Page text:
Do People Still Cheat Logs Now That They're Electronic?

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Robert B. (The Dragon) ye's Comment
member avatar

Define “cheat” because I’m betting that if we wanted to be 100% “by the book”, everyone here cheats in some way shape or form. Is it a big cheat, probably not but I know folks here will use that elog creep to pull to the fuel island in the morning to get fuel and do their morning pre trip. Is every single minute off on duty activity recorded? Probably not. Stop for fuel and log off duty to creep to a spot to finish that 30 minute break? I’m sure it happens all the time. They’re minutes that add up throughout the day and while insignificant in the grand scheme, you’re still cheating your logs.

Elog:

Electronic Onboard Recorder

Electronic Logbook

A device which records the amount of time a vehicle has been driven. If the vehicle is not being driven, the operator will manually input whether or not he/she is on duty or not.

Anne A. (and sometimes To's Comment
member avatar

From an ELD perspective he was perfectly legal. No need to unplug, full set of hours. No proof he attempted this either.

He was off duty and instead of sleeping, he was returning from a graduation party, driving his personal vehicle for many hours from VA to Smyrna DE and went on duty “driving” immediately following that. He fell asleep at the wheel through a speed restricted construction zone.

His negligence killed a man and seriously injured another. Living with that doesn’t make him lucky; he’s forever burdened with the ramifications of his mistake. Lucky? He cost his company millions plus undeserved negative publicity.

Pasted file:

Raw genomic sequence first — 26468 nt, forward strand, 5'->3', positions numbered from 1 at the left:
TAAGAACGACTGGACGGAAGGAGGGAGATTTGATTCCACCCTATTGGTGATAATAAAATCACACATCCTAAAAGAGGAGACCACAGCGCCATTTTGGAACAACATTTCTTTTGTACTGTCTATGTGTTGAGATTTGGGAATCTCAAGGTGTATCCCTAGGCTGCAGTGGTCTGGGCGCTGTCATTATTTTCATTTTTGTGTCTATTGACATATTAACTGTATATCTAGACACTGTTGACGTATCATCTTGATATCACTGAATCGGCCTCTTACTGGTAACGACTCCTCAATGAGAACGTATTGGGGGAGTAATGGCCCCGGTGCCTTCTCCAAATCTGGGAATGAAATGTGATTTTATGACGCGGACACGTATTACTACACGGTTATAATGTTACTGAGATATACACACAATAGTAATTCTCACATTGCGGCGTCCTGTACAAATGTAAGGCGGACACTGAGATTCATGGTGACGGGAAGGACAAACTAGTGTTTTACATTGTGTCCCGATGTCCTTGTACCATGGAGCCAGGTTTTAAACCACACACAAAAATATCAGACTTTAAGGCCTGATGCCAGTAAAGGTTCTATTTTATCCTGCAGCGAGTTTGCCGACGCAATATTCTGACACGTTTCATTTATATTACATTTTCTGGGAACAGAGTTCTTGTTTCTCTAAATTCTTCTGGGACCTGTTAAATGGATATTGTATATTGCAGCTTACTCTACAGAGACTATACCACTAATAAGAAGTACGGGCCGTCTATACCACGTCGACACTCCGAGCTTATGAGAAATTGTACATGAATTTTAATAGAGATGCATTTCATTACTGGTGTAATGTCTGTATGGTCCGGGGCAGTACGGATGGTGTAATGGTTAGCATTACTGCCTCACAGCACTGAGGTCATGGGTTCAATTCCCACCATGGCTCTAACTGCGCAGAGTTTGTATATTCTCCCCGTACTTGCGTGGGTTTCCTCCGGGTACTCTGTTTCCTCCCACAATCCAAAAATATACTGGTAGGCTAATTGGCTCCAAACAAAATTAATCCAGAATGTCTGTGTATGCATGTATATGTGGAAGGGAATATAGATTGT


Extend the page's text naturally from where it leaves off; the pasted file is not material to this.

Lack of rest/sleep was the cause... nothing to do with unplugging an ELD. Everything to do with irresponsibility and unprofessional behavior.

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No.

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That's good. I didn't want to have to cheat logs.

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This is probably the 'last guy' that tried it. He got 'lucky' ... tbh! WalMart settled on his behalf.

Kevin Roper / Tracy Morgan 2016

Unplugging your ELD . . . will catch up with you. Read all the intrinsics regarding this case, if you have time.

~ Anne ~

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Thanks, G.

I've misspoken. He simply didn't log correctly, then? Off duty; should've been sleeping...but not.

Idk.

I'll always stand corrected, as need be. That was the 'epitome' of the consensus, early on.

MY MAIN POINT to the o/p .... is that... 'yeah, ELD's 'can' be cheated..... much to the driver's dismay.

Thanks! Sorry for overstepping. I do that a LOT lately; mea culpa.

~ Anne ~

OWI:

Operating While Intoxicated

Brett Aquila's Comment
member avatar
MY MAIN POINT to the o/p .... is that... 'yeah, ELD's 'can' be cheated..... much to the driver's dismay.

Yes, this is true.

Define “cheat” because I’m betting that if we wanted to be 100% “by the book”, everyone here cheats in some way shape or form. Is it a big cheat, probably not but I know folks here will use that elog creep to pull to the fuel island in the morning to get fuel and do their morning pre trip. Is every single minute off on duty activity recorded? Probably not. Stop for fuel and log off duty to creep to a spot to finish that 30 minute break? I’m sure it happens all the time. They’re minutes that add up throughout the day and while insignificant in the grand scheme, you’re still cheating your logs.